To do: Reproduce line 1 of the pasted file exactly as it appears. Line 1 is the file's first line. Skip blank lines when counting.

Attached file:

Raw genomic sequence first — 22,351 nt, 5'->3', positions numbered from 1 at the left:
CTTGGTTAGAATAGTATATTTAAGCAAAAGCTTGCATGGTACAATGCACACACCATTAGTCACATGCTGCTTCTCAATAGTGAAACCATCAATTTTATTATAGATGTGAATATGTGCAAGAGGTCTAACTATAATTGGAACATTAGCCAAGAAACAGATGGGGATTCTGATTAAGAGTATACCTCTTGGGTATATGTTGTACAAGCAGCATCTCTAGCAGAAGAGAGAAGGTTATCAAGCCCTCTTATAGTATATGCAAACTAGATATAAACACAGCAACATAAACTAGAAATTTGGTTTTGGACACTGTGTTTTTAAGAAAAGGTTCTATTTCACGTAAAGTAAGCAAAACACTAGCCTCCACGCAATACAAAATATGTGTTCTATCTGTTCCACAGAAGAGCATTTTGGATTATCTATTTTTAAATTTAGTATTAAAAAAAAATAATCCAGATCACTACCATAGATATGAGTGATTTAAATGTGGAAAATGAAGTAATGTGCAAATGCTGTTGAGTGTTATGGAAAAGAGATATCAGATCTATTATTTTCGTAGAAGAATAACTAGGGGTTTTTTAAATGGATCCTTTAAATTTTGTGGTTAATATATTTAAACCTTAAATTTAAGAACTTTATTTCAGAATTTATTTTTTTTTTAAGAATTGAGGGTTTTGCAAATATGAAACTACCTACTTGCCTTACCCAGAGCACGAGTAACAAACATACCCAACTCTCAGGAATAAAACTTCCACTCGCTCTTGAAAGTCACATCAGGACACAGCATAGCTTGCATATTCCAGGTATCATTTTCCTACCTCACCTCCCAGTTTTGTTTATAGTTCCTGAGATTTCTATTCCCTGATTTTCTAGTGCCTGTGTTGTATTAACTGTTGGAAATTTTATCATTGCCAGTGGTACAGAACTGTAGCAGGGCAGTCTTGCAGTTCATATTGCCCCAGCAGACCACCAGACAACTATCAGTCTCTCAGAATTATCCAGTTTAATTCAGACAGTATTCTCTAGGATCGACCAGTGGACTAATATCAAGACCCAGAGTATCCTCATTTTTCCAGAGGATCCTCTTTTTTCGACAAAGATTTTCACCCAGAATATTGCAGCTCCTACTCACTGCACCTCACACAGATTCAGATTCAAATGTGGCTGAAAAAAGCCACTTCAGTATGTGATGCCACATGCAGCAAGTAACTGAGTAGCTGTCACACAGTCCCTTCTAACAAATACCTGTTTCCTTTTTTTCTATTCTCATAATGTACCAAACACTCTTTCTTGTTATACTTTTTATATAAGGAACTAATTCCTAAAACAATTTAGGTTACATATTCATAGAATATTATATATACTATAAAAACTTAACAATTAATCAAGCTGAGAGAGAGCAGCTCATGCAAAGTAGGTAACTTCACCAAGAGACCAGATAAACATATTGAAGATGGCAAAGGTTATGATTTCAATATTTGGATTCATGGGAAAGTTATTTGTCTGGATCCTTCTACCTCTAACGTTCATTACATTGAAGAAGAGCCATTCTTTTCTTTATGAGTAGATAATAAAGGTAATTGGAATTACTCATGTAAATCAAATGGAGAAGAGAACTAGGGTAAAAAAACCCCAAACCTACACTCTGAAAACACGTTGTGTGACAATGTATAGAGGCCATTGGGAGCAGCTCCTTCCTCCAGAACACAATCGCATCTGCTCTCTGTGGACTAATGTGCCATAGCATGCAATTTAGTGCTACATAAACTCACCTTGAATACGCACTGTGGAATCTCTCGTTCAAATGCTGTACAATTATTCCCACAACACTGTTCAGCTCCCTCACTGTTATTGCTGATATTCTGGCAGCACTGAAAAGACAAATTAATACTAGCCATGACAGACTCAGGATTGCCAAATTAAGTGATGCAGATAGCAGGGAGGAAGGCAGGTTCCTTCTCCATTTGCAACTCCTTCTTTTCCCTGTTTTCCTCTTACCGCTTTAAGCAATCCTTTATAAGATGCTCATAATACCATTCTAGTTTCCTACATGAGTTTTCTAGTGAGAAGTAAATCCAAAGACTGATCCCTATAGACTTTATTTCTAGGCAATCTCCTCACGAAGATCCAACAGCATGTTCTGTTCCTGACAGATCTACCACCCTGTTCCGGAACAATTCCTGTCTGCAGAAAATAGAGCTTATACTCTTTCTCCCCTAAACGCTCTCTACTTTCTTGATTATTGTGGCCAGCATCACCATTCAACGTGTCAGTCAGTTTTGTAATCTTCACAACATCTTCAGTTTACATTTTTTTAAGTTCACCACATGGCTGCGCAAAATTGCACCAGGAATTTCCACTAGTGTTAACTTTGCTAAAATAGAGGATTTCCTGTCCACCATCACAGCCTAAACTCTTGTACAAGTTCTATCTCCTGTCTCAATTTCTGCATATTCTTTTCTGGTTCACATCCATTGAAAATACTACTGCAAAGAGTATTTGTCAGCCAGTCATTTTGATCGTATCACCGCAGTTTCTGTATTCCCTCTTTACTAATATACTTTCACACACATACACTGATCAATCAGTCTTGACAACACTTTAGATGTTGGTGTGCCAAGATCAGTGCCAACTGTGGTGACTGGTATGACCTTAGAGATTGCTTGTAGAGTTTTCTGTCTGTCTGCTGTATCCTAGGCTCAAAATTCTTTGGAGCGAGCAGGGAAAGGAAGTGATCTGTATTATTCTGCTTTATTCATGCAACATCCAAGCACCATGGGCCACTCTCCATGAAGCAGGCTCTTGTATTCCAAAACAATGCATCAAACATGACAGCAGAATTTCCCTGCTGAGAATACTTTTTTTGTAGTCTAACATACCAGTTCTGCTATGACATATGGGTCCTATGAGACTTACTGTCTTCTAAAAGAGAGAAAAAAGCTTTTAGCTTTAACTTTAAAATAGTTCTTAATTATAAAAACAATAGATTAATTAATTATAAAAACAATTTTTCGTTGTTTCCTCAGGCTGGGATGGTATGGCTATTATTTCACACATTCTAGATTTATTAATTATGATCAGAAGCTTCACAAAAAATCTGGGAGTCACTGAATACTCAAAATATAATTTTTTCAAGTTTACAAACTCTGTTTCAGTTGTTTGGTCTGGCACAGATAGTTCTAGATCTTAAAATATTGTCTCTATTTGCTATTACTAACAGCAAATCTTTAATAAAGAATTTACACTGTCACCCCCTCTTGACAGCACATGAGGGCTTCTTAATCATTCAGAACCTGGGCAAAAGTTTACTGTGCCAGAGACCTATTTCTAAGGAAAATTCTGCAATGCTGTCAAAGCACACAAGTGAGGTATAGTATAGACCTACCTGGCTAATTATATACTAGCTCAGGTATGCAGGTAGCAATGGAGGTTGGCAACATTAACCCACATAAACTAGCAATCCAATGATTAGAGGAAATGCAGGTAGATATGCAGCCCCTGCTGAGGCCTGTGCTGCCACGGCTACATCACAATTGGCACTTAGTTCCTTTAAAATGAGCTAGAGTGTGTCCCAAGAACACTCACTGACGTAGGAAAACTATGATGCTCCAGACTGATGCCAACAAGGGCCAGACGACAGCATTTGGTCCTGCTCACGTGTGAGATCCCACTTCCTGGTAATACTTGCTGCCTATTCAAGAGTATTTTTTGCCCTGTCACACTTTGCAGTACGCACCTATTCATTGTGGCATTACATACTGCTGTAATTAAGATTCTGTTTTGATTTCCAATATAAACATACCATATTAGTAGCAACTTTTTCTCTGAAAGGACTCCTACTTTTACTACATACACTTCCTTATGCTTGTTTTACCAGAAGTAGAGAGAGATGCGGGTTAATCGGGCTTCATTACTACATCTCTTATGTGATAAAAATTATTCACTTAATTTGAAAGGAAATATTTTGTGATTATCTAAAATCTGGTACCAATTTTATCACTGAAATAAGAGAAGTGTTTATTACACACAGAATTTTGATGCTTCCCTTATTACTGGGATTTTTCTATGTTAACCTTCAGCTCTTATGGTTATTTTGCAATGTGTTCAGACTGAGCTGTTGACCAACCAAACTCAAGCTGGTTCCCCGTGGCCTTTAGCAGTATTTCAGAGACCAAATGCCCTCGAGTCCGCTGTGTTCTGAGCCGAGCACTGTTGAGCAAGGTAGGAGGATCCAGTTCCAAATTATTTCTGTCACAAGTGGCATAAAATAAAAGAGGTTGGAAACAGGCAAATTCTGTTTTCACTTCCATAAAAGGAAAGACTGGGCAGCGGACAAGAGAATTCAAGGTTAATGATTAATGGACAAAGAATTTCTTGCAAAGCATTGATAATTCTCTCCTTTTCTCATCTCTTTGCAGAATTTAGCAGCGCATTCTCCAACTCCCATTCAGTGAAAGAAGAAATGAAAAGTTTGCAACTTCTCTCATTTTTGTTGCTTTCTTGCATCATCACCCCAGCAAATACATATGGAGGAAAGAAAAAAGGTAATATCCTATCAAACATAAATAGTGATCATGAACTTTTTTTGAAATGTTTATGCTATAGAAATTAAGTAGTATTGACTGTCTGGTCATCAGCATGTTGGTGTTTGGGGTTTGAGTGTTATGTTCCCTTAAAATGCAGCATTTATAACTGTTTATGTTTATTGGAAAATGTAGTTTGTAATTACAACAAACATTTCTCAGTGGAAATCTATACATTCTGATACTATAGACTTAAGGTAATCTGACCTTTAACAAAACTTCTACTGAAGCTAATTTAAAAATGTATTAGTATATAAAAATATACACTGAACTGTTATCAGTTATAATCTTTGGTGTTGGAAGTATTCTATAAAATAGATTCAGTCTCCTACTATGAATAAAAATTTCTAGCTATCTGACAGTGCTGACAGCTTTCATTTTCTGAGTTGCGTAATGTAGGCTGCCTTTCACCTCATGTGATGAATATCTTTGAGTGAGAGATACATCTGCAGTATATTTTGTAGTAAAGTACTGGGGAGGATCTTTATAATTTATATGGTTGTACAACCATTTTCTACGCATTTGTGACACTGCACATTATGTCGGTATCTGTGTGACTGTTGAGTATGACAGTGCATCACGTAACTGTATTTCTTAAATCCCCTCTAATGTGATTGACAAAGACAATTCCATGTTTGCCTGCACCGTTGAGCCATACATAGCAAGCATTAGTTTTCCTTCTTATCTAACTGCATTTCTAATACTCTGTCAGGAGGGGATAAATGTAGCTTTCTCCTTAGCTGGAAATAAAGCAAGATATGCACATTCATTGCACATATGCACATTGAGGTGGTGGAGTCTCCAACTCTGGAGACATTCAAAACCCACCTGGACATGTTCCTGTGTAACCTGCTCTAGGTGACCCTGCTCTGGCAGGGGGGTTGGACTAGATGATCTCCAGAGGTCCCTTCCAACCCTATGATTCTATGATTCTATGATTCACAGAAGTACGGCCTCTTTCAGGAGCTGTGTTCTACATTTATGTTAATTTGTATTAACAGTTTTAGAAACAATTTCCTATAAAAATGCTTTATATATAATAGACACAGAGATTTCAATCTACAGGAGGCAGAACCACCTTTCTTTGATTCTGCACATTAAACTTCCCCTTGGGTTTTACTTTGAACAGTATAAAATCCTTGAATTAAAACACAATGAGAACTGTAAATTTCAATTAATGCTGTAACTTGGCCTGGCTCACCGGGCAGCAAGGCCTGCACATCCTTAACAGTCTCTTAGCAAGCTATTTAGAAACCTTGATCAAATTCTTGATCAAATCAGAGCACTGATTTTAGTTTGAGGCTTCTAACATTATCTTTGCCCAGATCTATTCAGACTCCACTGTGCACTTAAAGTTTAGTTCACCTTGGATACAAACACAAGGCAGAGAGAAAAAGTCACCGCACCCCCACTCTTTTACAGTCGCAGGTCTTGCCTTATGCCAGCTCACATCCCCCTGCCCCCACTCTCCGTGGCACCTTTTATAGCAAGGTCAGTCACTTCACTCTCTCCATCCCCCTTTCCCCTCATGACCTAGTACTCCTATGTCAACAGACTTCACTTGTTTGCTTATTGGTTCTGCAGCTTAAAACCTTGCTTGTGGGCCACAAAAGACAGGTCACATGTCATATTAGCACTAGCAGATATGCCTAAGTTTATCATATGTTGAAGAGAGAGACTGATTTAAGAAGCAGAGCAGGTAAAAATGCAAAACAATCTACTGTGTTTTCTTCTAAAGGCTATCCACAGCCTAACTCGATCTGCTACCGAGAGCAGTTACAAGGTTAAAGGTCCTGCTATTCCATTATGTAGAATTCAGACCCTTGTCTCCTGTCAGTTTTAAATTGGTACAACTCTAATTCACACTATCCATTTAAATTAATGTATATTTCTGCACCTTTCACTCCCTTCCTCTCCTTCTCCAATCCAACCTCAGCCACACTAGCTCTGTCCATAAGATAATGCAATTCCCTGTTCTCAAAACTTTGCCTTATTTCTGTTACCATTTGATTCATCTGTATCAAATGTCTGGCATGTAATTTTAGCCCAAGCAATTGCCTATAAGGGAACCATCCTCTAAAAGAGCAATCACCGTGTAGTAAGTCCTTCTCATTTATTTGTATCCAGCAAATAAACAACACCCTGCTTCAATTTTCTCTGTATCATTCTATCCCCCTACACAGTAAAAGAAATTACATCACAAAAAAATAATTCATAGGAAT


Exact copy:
Raw genomic sequence first — 22,351 nt, 5'->3', positions numbered from 1 at the left: